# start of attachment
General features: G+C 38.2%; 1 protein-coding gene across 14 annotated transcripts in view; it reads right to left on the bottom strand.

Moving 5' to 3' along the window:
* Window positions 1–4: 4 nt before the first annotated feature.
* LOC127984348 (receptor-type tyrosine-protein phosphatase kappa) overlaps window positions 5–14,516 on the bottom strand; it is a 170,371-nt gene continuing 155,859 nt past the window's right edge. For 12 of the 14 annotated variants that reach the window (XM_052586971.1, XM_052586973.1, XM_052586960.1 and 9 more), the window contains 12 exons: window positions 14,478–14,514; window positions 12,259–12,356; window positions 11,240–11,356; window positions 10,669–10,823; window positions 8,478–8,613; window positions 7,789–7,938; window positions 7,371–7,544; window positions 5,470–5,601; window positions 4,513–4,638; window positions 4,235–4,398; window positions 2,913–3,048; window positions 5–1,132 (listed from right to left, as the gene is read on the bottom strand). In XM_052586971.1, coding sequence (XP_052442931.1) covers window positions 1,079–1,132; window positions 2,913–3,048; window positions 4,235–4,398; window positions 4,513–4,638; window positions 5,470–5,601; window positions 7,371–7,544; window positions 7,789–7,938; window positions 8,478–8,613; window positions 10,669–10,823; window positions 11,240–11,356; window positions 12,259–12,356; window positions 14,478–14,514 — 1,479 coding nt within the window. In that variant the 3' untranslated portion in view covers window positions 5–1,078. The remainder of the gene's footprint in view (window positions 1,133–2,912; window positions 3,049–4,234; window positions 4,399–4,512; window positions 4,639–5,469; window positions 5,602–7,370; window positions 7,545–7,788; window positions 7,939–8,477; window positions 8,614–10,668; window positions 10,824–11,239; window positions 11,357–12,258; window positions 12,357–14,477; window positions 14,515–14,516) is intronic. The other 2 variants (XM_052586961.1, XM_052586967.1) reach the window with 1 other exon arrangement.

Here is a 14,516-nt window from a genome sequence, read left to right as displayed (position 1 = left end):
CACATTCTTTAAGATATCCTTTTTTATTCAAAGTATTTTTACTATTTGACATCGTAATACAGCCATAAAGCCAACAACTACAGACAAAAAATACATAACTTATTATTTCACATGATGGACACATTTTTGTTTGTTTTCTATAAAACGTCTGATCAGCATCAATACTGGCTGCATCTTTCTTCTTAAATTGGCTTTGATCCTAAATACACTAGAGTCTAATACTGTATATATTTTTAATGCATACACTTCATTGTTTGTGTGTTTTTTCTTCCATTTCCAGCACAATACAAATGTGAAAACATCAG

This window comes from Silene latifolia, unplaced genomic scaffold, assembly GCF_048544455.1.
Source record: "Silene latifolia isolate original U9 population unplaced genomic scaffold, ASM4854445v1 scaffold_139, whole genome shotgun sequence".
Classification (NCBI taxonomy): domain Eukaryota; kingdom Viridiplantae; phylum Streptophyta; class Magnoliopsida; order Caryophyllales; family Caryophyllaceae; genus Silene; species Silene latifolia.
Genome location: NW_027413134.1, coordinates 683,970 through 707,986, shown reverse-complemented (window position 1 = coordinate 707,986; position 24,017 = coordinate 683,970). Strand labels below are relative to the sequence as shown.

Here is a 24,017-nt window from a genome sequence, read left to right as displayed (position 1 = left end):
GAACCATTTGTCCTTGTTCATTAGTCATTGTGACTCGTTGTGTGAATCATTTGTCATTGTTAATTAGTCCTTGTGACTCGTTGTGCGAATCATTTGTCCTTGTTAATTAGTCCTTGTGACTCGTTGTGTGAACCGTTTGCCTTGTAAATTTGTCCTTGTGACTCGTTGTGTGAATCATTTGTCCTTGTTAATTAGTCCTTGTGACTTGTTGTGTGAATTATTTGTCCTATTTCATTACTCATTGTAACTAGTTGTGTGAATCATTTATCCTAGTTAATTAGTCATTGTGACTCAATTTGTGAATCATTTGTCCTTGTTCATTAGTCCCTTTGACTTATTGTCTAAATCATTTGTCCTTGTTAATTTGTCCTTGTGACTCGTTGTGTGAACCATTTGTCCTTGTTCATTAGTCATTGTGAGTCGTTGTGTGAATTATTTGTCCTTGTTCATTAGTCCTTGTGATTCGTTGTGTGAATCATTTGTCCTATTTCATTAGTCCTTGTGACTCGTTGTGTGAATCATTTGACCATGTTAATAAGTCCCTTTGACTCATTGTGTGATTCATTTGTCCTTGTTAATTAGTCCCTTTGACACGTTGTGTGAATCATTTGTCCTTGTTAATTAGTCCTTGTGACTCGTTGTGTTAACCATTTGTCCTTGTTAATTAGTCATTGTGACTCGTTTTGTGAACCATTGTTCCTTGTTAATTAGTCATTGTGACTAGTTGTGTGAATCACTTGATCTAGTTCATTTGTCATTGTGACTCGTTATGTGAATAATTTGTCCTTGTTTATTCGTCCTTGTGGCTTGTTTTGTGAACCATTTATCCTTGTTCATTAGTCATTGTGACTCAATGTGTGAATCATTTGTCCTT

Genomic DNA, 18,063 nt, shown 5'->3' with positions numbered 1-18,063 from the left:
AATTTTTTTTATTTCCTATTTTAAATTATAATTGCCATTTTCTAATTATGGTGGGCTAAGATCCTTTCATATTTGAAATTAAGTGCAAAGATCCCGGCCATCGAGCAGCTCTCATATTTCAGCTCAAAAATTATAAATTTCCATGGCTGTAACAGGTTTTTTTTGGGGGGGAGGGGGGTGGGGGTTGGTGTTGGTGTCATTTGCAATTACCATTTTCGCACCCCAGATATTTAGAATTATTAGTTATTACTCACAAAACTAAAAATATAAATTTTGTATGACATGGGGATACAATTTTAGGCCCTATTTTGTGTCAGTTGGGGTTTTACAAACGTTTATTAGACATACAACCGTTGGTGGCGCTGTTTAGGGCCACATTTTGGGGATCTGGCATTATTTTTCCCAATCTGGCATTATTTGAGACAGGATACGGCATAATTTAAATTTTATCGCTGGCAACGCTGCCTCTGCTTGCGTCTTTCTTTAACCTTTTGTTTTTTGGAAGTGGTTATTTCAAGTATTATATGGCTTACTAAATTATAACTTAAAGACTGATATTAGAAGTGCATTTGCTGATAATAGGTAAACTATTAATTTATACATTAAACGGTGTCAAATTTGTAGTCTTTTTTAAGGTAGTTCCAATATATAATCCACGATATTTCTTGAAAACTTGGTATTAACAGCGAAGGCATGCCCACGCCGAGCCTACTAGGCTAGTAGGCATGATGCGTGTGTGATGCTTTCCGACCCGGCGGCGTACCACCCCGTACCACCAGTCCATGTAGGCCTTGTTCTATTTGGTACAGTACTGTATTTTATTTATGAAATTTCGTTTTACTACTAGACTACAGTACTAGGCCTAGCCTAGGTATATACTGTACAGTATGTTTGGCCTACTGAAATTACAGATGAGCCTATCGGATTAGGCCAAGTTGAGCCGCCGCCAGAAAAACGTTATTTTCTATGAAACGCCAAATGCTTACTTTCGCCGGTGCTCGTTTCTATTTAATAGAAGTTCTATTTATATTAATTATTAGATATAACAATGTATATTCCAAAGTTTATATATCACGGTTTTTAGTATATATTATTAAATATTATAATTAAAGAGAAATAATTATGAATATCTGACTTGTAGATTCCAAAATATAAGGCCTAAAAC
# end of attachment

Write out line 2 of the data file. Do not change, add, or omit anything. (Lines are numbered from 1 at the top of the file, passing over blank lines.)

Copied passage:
Moving 5' to 3' along the window: